The Maryland State House is seen reflected in a window in Annapolis. (Matt McClain/The Washington Post)

Roughly half of Maryland voters oppose a bill that is moving through the General Assembly that would allow gender-neutral driver's licenses, according to a poll released Tuesday by Gonzales Research and Media Services.

According to the findings, 51 percent of Marylander voters said they do not favor giving drivers the option to identify as “unspecified” on their licenses. The legislation approved by the Senate last month would require the state Motor Vehicle Administration to issue licenses or identification cards that show an “M” for male drivers, an “F” for female drivers and an “X” for drivers who don’t identify with a specific gender.

The legislation has been heard by a committee in the House of Delegates and is awaiting a vote there.

A smaller 37 percent of the respondents said they favor the bill, while 12 percent did not answer the poll question.

The poll, which surveyed 817 registered voters, was conducted from Feb. 22 through March 1. The margin of error is plus or minus 3.5 percentage points.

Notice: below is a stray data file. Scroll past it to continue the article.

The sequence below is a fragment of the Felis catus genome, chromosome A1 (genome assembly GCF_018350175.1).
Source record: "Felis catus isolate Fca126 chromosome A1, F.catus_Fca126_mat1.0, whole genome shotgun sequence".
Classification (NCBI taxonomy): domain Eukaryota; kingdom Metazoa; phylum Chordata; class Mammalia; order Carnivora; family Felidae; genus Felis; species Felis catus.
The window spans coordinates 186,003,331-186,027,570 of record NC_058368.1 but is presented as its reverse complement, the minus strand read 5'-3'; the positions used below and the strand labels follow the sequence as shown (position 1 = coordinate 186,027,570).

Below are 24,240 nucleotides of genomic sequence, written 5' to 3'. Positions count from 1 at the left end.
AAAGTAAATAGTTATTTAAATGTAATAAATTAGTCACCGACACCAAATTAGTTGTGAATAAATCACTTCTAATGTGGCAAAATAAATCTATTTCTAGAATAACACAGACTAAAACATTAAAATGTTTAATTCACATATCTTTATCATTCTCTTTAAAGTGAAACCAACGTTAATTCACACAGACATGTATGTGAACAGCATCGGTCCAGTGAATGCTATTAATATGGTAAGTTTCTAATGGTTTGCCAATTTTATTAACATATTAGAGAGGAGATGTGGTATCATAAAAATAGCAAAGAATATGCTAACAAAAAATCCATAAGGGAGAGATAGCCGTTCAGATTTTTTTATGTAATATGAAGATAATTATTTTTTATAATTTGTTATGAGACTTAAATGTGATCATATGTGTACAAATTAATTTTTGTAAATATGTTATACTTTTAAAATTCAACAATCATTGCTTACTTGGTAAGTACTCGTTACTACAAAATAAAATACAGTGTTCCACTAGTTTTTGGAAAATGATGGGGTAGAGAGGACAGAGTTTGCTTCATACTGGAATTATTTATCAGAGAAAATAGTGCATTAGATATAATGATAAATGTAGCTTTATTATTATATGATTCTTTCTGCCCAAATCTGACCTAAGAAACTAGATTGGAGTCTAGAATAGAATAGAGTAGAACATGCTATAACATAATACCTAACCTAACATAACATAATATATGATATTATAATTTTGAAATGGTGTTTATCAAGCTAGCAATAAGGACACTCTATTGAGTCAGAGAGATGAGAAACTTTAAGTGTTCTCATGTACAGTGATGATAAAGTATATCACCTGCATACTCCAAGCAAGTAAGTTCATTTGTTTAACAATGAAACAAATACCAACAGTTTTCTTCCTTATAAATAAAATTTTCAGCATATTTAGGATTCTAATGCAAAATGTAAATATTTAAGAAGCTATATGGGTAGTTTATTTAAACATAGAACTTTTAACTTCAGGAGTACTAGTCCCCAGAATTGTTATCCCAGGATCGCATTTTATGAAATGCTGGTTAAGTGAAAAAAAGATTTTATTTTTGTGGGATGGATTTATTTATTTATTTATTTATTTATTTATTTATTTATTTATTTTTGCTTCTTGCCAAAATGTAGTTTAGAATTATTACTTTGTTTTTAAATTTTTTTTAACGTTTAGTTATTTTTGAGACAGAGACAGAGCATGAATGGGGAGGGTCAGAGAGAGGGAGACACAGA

The poll findings, much like the 32-to-14 vote in the Senate last month, largely fall along partisan lines. Sixty percent of registered Democrats and 36 percent of unaffiliated voters favor gender-neutral licenses. Twelve percent of Republicans said they support the idea.

State Sen. William C. Smith (D-Montgomery), the lead sponsor of the bill, told his colleagues last month that 11 countries and five states — including California, Colorado and Maine — offer gender-neutral options on identification cards.

The District, which issued its first gender-neutral ID in 2017, is believed to have been the first U.S. jurisdiction to do so. Next year, the city will allow families to list their child as non-binary on school enrollment forms. And last month, several major airlines said they would allow passengers to identify as “unspecified” or “undisclosed” when they buy tickets.

In the Maryland Senate last month, several GOP lawmakers who opposed the bill questioned whether non-binary licenses would be “accurate.”

“Are we going to call them X men?” said Minority Leader J.B. Jennings (R-Harford). “That’s your identification. . . . When it comes to that information, I think it should be accurate.”

The remarks drew outrage from advocates. State Sen. Mary L. Washington (D-Baltimore City), the only openly gay member of the Senate and a co-sponsor of the bill, told her colleagues that requiring Marylanders with non-binary gender identities to list themselves as either male or female is akin to telling them to lie on a government document.

Scott Clement contributed to this report.